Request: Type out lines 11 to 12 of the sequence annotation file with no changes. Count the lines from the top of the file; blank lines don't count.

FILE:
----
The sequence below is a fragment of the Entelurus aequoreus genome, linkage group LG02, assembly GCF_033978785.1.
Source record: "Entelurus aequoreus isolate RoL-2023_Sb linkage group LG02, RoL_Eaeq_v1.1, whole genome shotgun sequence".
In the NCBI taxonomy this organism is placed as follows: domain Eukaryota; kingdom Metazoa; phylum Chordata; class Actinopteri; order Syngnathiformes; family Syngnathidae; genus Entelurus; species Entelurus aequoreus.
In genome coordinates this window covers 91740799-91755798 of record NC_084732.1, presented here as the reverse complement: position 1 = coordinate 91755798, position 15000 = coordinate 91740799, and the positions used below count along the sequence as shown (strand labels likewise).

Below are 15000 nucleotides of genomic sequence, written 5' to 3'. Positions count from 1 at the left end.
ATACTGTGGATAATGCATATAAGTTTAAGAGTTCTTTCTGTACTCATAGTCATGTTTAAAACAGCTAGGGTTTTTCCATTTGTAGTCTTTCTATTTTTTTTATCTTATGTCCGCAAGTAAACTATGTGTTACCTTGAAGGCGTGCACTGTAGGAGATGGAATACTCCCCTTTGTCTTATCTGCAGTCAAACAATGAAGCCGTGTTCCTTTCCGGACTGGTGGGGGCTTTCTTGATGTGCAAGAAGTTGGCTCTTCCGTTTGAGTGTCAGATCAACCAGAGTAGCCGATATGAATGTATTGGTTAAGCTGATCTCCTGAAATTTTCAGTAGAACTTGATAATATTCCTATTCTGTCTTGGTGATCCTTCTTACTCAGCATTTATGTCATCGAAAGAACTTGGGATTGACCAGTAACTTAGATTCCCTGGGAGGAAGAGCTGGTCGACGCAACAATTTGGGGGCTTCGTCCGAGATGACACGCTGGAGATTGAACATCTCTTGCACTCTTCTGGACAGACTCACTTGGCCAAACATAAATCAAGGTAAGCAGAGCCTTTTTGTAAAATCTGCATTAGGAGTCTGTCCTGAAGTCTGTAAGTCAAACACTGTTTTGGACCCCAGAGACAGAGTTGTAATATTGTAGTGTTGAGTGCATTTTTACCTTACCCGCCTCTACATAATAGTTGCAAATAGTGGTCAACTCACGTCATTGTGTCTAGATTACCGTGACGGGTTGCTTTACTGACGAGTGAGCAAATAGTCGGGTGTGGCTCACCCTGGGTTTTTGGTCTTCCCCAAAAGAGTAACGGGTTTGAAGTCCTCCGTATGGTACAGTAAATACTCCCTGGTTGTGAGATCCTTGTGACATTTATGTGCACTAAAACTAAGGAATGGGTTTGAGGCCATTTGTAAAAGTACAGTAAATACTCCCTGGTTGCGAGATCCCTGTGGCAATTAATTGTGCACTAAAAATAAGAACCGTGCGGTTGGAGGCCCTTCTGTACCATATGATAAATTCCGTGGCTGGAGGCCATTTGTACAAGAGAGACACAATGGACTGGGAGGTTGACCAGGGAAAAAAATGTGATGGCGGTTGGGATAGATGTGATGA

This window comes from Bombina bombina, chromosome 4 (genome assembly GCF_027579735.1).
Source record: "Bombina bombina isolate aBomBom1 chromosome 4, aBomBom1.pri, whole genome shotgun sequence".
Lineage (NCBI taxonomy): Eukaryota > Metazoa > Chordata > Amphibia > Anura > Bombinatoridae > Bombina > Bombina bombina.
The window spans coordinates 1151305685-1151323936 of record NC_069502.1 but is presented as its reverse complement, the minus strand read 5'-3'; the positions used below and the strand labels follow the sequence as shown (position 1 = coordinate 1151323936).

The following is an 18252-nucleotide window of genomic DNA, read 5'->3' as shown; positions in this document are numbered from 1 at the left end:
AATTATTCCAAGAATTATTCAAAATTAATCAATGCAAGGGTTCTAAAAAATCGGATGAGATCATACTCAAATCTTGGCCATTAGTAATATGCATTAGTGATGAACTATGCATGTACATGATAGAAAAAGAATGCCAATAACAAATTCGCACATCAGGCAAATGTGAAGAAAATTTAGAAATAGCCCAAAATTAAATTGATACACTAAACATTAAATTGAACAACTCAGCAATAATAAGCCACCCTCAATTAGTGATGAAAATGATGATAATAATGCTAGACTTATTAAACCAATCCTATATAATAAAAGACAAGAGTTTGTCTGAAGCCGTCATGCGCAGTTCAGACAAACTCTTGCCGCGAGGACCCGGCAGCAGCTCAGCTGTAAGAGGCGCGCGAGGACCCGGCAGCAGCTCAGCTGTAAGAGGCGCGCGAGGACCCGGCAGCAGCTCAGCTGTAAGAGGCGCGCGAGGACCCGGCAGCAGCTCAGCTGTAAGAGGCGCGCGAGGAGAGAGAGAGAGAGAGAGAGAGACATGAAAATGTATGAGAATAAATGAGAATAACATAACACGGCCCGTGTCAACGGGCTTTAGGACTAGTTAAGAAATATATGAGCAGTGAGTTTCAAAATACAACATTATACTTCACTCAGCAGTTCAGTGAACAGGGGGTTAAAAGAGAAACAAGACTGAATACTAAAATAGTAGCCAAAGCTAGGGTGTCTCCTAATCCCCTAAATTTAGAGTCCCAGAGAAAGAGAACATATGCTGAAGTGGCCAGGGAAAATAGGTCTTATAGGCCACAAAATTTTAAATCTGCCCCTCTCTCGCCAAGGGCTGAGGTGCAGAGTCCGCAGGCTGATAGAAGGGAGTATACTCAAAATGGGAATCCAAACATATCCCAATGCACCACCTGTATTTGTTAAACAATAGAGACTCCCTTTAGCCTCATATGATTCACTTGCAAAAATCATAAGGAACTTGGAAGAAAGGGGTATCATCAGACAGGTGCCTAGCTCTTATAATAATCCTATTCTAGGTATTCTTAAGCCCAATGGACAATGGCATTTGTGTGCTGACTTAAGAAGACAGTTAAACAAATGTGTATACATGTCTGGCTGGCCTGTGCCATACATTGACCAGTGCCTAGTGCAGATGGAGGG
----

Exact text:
The following is an 18252-nucleotide window of genomic DNA, read 5'->3' as shown; positions in this document are numbered from 1 at the left end:
AATTATTCCAAGAATTATTCAAAATTAATCAATGCAAGGGTTCTAAAAAATCGGATGAGATCATACTCAAATCTTGGCCATTAGTAATATGCATTAGTGATGAACTATGCATGTACATGATAGAAAAAGAATGCCAATAACAAATTCGCACATCAGGCAAATGTGAAGAAAATTTAGAAATAGCCCAAAATTAAATTGATACACTAAACATTAAATTGAACAACTCAGCAATAATAAGCCACCCTCAATTAGTGATGAAAATGATGATAATAATGCTAGACTTATTAAACCAATCCTATATAATAAAAGACAAGAGTTTGTCTGAAGCCGTCATGCGCAGTTCAGACAAACTCTTGCCGCGAGGACCCGGCAGCAGCTCAGCTGTAAGAGGCGCGCGAGGACCCGGCAGCAGCTCAGCTGTAAGAGGCGCGCGAGGACCCGGCAGCAGCTCAGCTGTAAGAGGCGCGCGAGGACCCGGCAGCAGCTCAGCTGTAAGAGGCGCGCGAGGAGAGAGAGAGAGAGAGAGAGAGACATGAAAATGTATGAGAATAAATGAGAATAACATAACACGGCCCGTGTCAACGGGCTTTAGGACTAGTTAAGAAATATATGAGCAGTGAGTTTCAAAATACAACATTATACTTCACTCAGCAGTTCAGTGAACAGGGGGTTAAAAGAGAAACAAGACTGAATACTAAAATAGTAGCCAAAGCTAGGGTGTCTCCTAATCCCCTAAATTTAGAGTCCCAGAGAAAGAGAACATATGCTGAAGTGGCCAGGGAAAATAGGTCTTATAGGCCACAAAATTTTAAATCTGCCCCTCTCTCGCCAAGGGCTGAGGTGCAGAGTCCGCAGGCTGATAGAAGGGAGTATACTCAAAATGGGAATCCAAACATATCCCAATGCACCACCTGTATTTGTTAAACAATAGAGACTCCCTTTAGCCTCATATGATTCACTTGCAAAAATCATAAGGAACTTGGAAGAAAGGGGTATCATCAGACAGGTGCCTAGCTCTTATAATAATCCTATTCTAGGTATTCTTAAGCCCAATGGACAATGGCATTTGTGTGCTGACTTAAGAAGACAGTTAAACAAATGTGTATACATGTCTGGCTGGCCTGTGCCATACATTGACCAGTGCCTAGTGCAGATGGAGGG